This bar chart shows how the modified HIV provirus integrated into a microglial cell line responds to different activators and inhibitors. Experiments were conducted with three different concentrations of the inhibitor sulfasalazine, indicated on the horizontal x-axis. For the four bars on the left, sulfasalazine concentration was 0.1 mM, for the four bars in the middle it was 0.5 mM, and for the four bars on the right it was 1.0 mM. The vertical y-axis indicates luminescence in arbitrary units from 0 to 40,000, which serves as a measure of proviral activity. Yellow bars show activity of untreated cells, red bars show activity of cells treated with the pro-inflammatory molecule lipopolysaccharide (LPS), green bars show activity of cells treated with sulfasalazine at the concentration indicated, and blue bars show activity of cells treated with LPS plus sulfasalazine at the concentration indicated. In the group of bars on the left, untreated cells had a luminescence of about 10,000 units, cells treated with LPS had a luminescence of about 23,000 units, cells treated with 0.1 mM sulfasalazine had a luminescence of about 13,000 units, and cells treated with LPS plus 0.1 mM sulfasalazine had a luminescence of about 25,000 units. In the group of bars in the middle, untreated cells had a luminescence of 11,000 units, cells treated with LPS had a luminescence of about 25,000 units, cells treated with 0.5 mM sulfasalazine had a luminescence of about 12,000 units, and cells treated with LPS plus 0.5 mM sulfasalazine had a luminescence of about 24,000 units. In the group of bars at the right, untreated cells had a luminescence of about 11,000 units, cells treated with LPS had a luminescence of about 30,000 units, cells treated with 1.0 mM sulfasalazine had a luminescence of about 13,000 units, and cells treated with LPS plus 1.0 mM sulfasalazine had a luminescence of about 15,000 units.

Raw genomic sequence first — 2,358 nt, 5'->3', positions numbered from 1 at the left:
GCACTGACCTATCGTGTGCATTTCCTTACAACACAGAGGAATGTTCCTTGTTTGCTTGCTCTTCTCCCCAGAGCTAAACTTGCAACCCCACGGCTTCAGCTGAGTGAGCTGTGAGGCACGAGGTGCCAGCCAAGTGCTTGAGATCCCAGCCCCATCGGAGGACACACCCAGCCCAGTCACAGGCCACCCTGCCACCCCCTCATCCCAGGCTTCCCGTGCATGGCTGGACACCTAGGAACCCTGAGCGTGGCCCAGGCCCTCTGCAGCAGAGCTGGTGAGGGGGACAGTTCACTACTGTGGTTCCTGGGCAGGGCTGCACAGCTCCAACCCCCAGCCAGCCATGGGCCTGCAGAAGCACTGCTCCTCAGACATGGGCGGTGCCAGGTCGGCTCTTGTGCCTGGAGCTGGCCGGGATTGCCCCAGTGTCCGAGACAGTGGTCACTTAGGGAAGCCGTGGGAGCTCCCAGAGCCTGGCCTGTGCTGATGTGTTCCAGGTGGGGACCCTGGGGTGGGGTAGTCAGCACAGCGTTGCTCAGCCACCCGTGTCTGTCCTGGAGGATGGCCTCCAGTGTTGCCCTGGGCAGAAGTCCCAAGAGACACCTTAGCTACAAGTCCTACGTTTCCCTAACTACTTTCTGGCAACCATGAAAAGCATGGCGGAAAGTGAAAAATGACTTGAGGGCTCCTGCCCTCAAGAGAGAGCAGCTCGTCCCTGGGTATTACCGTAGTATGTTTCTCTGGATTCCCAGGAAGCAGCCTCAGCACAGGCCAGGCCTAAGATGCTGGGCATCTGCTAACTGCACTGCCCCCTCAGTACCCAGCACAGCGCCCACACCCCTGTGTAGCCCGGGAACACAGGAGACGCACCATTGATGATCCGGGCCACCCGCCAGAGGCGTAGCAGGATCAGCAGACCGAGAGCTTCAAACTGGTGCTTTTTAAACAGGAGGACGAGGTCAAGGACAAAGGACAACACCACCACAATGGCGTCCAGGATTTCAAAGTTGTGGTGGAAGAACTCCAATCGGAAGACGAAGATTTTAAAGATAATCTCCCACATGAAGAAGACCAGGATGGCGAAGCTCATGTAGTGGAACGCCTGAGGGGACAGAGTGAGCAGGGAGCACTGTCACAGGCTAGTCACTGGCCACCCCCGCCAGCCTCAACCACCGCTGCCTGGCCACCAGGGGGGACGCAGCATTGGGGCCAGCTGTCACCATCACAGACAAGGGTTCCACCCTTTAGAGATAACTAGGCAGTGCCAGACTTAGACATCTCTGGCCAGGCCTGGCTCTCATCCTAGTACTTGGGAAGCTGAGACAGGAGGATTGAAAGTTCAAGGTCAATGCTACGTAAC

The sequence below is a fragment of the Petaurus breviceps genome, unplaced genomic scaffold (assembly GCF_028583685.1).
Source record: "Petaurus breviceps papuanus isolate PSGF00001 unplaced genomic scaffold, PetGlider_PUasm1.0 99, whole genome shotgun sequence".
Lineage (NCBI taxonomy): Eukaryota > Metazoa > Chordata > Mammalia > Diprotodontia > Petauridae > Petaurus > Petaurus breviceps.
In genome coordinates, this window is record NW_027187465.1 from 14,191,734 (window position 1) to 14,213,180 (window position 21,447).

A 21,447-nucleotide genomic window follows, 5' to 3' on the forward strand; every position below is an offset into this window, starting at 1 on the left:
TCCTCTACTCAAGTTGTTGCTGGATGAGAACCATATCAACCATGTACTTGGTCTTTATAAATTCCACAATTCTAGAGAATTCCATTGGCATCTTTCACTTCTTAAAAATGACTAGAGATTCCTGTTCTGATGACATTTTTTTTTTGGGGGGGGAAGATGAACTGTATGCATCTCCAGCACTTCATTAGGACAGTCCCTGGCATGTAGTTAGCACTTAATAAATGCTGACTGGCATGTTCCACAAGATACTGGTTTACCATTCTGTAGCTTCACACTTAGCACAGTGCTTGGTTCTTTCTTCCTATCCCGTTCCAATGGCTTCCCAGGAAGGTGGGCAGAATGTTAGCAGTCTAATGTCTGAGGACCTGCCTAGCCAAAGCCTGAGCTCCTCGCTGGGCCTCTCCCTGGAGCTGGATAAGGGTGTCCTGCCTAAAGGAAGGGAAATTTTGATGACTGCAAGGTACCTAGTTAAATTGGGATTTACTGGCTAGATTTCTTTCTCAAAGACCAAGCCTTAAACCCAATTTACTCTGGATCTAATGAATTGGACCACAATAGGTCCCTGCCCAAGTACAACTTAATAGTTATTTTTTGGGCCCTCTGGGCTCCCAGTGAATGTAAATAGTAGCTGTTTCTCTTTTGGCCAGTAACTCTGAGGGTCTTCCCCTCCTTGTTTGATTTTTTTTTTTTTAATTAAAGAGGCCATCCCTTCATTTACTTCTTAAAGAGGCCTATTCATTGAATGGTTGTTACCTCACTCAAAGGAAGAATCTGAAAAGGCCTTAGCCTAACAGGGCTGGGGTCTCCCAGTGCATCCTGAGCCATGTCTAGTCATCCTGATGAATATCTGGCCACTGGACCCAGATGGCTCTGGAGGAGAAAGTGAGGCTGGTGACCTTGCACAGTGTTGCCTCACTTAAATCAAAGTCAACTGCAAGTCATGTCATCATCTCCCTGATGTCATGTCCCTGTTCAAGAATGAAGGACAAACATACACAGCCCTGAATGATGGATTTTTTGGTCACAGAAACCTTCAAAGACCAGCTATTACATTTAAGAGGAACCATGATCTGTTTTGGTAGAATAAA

- Campbell, L.A., Richie, C.T., Zhang, Y., et al. In vitro modeling of HIV proviral activity in microglia. FEBS Journal. 2017;284(23):4096-4114. DOI:10.1111/febs.14293.